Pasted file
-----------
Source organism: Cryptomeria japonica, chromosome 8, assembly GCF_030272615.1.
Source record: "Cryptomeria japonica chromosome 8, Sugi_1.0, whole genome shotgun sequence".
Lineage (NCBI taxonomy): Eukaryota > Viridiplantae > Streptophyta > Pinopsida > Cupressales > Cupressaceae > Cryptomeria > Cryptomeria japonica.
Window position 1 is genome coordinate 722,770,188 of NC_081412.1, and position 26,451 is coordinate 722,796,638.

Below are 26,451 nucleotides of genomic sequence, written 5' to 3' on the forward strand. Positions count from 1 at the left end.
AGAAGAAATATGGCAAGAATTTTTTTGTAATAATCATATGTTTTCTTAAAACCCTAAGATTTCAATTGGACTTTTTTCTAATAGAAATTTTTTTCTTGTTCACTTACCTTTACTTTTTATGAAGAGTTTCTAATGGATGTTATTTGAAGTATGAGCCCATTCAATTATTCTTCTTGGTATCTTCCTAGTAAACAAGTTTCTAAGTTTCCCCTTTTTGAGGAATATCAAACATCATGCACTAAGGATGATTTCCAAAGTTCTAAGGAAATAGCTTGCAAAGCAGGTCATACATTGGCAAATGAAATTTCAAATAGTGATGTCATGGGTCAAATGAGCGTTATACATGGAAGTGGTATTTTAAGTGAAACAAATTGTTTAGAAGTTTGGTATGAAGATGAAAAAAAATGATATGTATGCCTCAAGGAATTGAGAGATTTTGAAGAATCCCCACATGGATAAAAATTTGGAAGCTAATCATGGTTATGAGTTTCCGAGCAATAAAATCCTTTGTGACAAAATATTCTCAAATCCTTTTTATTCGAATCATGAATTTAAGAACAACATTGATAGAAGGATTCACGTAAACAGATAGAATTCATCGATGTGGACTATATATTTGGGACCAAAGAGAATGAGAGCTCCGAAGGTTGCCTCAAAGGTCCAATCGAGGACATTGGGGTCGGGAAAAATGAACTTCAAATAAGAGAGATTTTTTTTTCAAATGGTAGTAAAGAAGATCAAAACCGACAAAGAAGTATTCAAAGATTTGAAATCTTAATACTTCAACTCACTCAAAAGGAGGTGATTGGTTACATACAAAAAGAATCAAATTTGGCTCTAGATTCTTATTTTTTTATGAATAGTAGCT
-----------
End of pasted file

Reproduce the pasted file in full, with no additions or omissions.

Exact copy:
Source organism: Cryptomeria japonica, chromosome 8, assembly GCF_030272615.1.
Source record: "Cryptomeria japonica chromosome 8, Sugi_1.0, whole genome shotgun sequence".
Lineage (NCBI taxonomy): Eukaryota > Viridiplantae > Streptophyta > Pinopsida > Cupressales > Cupressaceae > Cryptomeria > Cryptomeria japonica.
Window position 1 is genome coordinate 722,770,188 of NC_081412.1, and position 26,451 is coordinate 722,796,638.

Below are 26,451 nucleotides of genomic sequence, written 5' to 3' on the forward strand. Positions count from 1 at the left end.
AGAAGAAATATGGCAAGAATTTTTTTGTAATAATCATATGTTTTCTTAAAACCCTAAGATTTCAATTGGACTTTTTTCTAATAGAAATTTTTTTCTTGTTCACTTACCTTTACTTTTTATGAAGAGTTTCTAATGGATGTTATTTGAAGTATGAGCCCATTCAATTATTCTTCTTGGTATCTTCCTAGTAAACAAGTTTCTAAGTTTCCCCTTTTTGAGGAATATCAAACATCATGCACTAAGGATGATTTCCAAAGTTCTAAGGAAATAGCTTGCAAAGCAGGTCATACATTGGCAAATGAAATTTCAAATAGTGATGTCATGGGTCAAATGAGCGTTATACATGGAAGTGGTATTTTAAGTGAAACAAATTGTTTAGAAGTTTGGTATGAAGATGAAAAAAAATGATATGTATGCCTCAAGGAATTGAGAGATTTTGAAGAATCCCCACATGGATAAAAATTTGGAAGCTAATCATGGTTATGAGTTTCCGAGCAATAAAATCCTTTGTGACAAAATATTCTCAAATCCTTTTTATTCGAATCATGAATTTAAGAACAACATTGATAGAAGGATTCACGTAAACAGATAGAATTCATCGATGTGGACTATATATTTGGGACCAAAGAGAATGAGAGCTCCGAAGGTTGCCTCAAAGGTCCAATCGAGGACATTGGGGTCGGGAAAAATGAACTTCAAATAAGAGAGATTTTTTTTTCAAATGGTAGTAAAGAAGATCAAAACCGACAAAGAAGTATTCAAAGATTTGAAATCTTAATACTTCAACTCACTCAAAAGGAGGTGATTGGTTACATACAAAAAGAATCAAATTTGGCTCTAGATTCTTATTTTTTTATGAATAGTAGCT